The report concluded that the strip-search was unjustified and that racism ‘was likely to have been an influencing factor’.

The report found that the impact on Child Q was ‘profound’ and the repercussions ‘obvious and ongoing’. Family members described her as changing from a ‘happy-go-lucky girl to a timid recluse that hardly speaks’, who now self-harms and needs therapy. The AoCPP sincerely hopes that she and her family are receiving the professional support that clearly now need.

This report is important and should be widely read by those who are involved with the safeguarding of children. The AoCPP intends to hold an event for safeguarding professionals to consider how such incidents can be avoided in the future and to reflect on how the adultification of Black children impacts on their welfare.

Key Findings of the City and Hackney Safeguarding Report

Finding 1: The school was fully compliant with expected practice standards when responding to its concerns about Child Q smelling of cannabis and its subsequent search of Child Q’s coat, bag, scarf and shoes. This demonstrated good curiosity by involved staff and an alertness to potential indicators of risk.

Finding 2: The decision to strip search Child Q was insufficiently attuned to her best interests or right to privacy.

Finding 3: School staff deferred to the authority of the police on their arrival at school. They should have been more challenging to the police, seeking clarity about the actions they intended to take. All practitioners need to be mindful of their duties to uphold the best interests of children.

Finding 4: School staff had an insufficient focus on the safeguarding needs of Child Q when responding to concerns about suspected drug use.

Finding 5: The application of the law and policy governing the strip searching of children can be variable and open to interpretation.

Finding 6: The absence of any specific requirement to seek parental consent when strip searching children undermines the principles of parental responsibility and partnership working with parents to safeguard children.

Finding 7: The Covid-19 restrictions in place at the time appeared to have frustrated effective communication between school staff and the Safer Schools Officer.

Finding 8: Having considered the context of the incident, the views of those engaged in the review and the impact felt by Child Q and her family, racism (whether deliberate or not) was likely to have been an influencing factor in the decision to undertake a strip search.

Read the full report here.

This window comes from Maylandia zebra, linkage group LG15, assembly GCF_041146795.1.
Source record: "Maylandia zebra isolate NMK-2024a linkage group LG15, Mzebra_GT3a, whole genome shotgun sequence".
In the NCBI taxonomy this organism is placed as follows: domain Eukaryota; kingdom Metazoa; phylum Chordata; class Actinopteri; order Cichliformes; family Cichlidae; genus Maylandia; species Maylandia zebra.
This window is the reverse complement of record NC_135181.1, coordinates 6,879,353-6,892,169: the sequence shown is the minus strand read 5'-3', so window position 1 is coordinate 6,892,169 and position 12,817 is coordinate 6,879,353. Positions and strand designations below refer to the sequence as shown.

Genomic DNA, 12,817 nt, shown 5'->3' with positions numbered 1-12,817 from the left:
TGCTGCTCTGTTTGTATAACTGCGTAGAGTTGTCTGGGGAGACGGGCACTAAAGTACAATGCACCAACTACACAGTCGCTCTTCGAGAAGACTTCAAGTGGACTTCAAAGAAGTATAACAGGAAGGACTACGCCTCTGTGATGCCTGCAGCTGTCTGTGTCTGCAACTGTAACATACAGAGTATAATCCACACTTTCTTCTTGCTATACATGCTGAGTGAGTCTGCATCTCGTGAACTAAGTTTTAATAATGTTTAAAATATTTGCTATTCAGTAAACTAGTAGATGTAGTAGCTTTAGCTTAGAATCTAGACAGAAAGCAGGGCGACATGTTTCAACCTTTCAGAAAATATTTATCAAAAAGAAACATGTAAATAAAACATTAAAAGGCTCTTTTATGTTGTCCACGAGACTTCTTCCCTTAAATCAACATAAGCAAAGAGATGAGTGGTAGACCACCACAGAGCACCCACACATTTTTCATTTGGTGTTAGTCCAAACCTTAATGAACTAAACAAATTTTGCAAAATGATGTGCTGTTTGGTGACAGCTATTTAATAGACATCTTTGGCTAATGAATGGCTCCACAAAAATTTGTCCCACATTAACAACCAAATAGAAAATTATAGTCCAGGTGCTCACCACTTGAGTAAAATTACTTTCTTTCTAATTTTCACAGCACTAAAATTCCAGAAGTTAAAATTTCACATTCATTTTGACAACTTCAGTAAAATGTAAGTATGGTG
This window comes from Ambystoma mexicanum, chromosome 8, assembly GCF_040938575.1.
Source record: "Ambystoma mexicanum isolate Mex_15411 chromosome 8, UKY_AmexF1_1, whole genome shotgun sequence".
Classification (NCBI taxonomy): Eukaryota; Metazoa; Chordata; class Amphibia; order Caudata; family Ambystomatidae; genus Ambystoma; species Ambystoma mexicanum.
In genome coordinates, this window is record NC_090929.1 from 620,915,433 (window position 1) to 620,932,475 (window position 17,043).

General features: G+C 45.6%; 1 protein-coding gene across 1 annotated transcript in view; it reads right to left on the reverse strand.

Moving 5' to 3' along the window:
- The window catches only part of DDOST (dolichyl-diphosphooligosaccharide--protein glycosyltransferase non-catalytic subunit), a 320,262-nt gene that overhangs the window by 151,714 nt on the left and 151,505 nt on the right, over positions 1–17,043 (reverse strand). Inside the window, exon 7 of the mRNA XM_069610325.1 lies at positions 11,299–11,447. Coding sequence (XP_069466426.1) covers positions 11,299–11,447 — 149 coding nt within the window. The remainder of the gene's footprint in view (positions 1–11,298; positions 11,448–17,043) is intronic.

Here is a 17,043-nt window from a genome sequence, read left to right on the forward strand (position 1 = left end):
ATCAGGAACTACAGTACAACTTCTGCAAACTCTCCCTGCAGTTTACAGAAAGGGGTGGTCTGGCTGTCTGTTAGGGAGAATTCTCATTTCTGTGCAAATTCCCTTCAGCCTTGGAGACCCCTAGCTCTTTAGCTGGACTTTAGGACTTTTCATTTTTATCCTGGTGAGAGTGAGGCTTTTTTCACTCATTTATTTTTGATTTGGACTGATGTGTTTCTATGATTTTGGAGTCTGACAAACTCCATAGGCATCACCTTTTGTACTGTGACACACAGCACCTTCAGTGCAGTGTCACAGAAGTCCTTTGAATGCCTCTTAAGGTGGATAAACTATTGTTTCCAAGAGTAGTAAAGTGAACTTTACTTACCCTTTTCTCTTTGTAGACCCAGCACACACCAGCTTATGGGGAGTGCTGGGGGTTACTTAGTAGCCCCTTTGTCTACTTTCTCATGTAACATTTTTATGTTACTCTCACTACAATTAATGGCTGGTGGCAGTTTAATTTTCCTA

The Journal  

Child Abuse Review is a multi-disciplinary journal, providing the latest research, training initiatives and practice developments for all those involved with child protection and safeguarding. The journal publishes six issues a year, including peer reviewed research, continuing professional development papers and an increasing number of Open Access articles.

The journal is supported by a dynamic and diverse international Editorial Board, including Associate Editors, a Statistical Editor and Editorial Office staff. It has an Impact Factor of 1.354 and has a successful and expanding social media presence on @Child_Abuse_Rev.

Continuing Professional Development

The Continuing Professional Development section invites 2,000 word submissions from practitioners, which highlight issues and implications for contemporary practice. Each submission is peer reviewed by two reviewers with expertise in the field and when accepted, becomes part of a contemporary forum for practice knowledge. Submitting authors can use accepted papers to evidence professional revalidation or accreditation.

The Continuing Professional Development section makes occasional Call for Papers on relevant themes, including a recent successful Call for reflective submissions on the impact of Covid 19.

Peer Reviewers

Due to expanding interest, the Continuing Professional Development section is seeking to expand its network of expert Reviewers. This is an unpaid role but one which provides an opportunity to read the latest research, evidence accreditation and expand CV activities. Reviewers receive a Reviewer Recognition Certificate from CAR every January, and are invited to record their reviewer activity as measurable research output via Publons, ensuring they receive credit each time they complete a peer review report. Reviewers who prove to be especially engaged will be considered for invitation to the Editorial Board.

Peer reviewers should have experience of one of the multi-disciplinary fields of expertise included in the journal’s remit, as well as knowledge and proficiency in a relevant area of safeguarding and child protection.

Peer Reviewer

Role  Description

Person Specification

For an informal discussion about the post, please contact Dr Denise Turner, Associate Editor for CPD (drdeniset@gmail.com) or Dr Michael Fanner, Associate Editor for Social Media  (M.Fanner@herts.ac.uk).